In addition to her work with the summer festival, Allen assisted with the village’s centennial celebration back in 1992, serving as chair of the fashion show and tea.
The event featured the vintage clothing collection that belonged to the late Virginia Kimblle, of Wilmington. At the time, Allen modeled clothing for Kimble and suggested it be a part of the centennial event.
The show was held in Braidwood and featured a number of community members. Photos from the event will be on display at the Carbon Hill School Museum during this year’s Homecoming open house on June 23.
Not only has Allen volunteered for the village, she’s an employee charged with handling the water billing,
In addition to that position, Allen works for the village of Coal City and serves as its deputy clerk.
If her volunteer and work duties didn’t keep her busy enough, she was involved in a host of activities her children participate in.
The Allen’s raised three children—Josh, Jill and Kevin. Family has always been her most important treasure.
The couple’s first born, Josh, died in a hunting accident in 1998.
Daughter Jill is a second grade teacher at Coal City Elementary School. She is married to Ron Vironda and they have blessed Jacque and Dave with three grandchildren—Olivia, Andrew and Ryan.
Kevin is the youngest of the Allen kids. He currently lives in Chicago where he works for the Federal Savings Bank. His mom reports he’s an exceptionally talented cook, participating in serious barbecue competitions.
Allen reports she eats well when Kevin is home, which is frequent, because Carbon Hill is home.
Like his mom, Kevin can be spotted traveling up and down McArdle Road on parade day, giving golf cart rides to participants making their way to their spot in the line up.
Allen is still doing her part to support the community she calls home, but said the time is coming to pass the torch.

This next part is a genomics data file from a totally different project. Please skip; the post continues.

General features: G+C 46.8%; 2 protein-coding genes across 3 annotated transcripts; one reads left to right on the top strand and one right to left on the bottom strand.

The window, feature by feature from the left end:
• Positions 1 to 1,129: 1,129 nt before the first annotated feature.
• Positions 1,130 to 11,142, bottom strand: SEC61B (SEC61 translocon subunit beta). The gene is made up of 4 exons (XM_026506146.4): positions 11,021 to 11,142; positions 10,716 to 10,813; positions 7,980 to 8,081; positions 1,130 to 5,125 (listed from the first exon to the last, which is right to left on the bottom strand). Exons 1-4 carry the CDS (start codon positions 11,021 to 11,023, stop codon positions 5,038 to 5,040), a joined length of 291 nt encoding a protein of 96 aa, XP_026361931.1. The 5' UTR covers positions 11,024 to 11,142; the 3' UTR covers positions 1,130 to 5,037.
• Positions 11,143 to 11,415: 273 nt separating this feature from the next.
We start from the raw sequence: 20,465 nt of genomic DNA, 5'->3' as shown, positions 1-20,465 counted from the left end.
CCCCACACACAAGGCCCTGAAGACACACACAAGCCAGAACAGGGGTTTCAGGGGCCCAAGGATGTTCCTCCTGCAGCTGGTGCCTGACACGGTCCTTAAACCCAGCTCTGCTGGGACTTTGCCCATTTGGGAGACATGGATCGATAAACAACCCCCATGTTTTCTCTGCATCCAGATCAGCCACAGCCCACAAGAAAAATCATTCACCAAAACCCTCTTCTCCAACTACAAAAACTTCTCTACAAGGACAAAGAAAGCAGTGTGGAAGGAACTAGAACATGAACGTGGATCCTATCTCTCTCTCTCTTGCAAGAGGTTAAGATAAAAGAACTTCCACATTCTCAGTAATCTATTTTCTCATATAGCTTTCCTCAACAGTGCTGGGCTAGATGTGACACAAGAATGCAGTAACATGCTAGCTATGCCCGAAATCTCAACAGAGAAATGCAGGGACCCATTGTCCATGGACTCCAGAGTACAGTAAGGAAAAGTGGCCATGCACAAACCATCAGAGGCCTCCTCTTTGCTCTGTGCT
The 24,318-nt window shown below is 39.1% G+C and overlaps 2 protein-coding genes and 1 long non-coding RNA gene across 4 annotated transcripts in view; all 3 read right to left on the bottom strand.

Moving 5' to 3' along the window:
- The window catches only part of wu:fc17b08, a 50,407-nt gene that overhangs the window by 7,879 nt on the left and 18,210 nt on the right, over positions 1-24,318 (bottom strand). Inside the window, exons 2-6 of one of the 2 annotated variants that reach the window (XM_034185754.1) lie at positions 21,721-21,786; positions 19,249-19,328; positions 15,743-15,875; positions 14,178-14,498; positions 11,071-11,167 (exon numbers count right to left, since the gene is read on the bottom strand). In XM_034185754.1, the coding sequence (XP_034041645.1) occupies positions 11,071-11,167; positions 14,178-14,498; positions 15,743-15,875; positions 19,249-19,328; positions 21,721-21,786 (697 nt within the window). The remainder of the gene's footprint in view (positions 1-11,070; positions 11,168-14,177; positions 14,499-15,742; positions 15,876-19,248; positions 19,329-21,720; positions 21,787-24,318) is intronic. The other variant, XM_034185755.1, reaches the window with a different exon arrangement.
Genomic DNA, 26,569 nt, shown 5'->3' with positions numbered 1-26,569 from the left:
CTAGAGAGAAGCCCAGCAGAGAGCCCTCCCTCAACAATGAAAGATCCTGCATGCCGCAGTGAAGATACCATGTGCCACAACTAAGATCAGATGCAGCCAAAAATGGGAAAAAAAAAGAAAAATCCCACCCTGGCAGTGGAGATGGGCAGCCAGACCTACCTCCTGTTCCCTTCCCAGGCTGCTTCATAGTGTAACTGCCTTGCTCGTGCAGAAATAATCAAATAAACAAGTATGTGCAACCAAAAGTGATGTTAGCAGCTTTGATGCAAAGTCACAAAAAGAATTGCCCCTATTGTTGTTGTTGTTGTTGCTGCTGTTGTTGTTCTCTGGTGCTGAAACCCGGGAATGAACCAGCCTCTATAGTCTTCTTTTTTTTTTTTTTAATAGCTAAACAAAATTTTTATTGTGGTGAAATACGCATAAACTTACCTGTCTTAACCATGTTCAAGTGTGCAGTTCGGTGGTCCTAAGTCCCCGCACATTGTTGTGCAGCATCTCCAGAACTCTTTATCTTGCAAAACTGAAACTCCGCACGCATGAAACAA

As she recalls each of the town’s mayors have said, “ Older women aren’t always gonna be around. You younger ones have to learn how to do this and take your turn.”
When Allen’s time came to take on that service it was from the women of Carbon Hill who were looked up to as role models, citizens like Helen Dryer, Louise Jensen and Dorothee Tjelle. Women who welcomed in younger generations to take the lead.
Time has slipped by so fast and Allen and her friends are now the ones saying, “It’s your turn.”
Allen hopes the younger women in the community understand the importance of community service, and how work done in friendship as well as duty is actually play. That these women and all citizens of the village understand the role they play in the future of their community.
Allen’s years of dedicated service to the village will be celebrated this week beginning with a presentation by Mayor Rich Jurzak and the village board at 6 p.m. this evening (Wednesday, June 19).
The presentation will take place at the park entrance and serve as the kick-off to the town’s 70th annual Homecoming.
Allen will then participate in Sunday’s parade that steps off at 1 p.m. from McArdle Road and Seventh Street, and will be followed by a celebration at the Carbon Hill School Museum at 3:30 p.m.
Editor’s Note: Michele Micetich, curator of the Carbon Hill School Museum, provided the information for this report.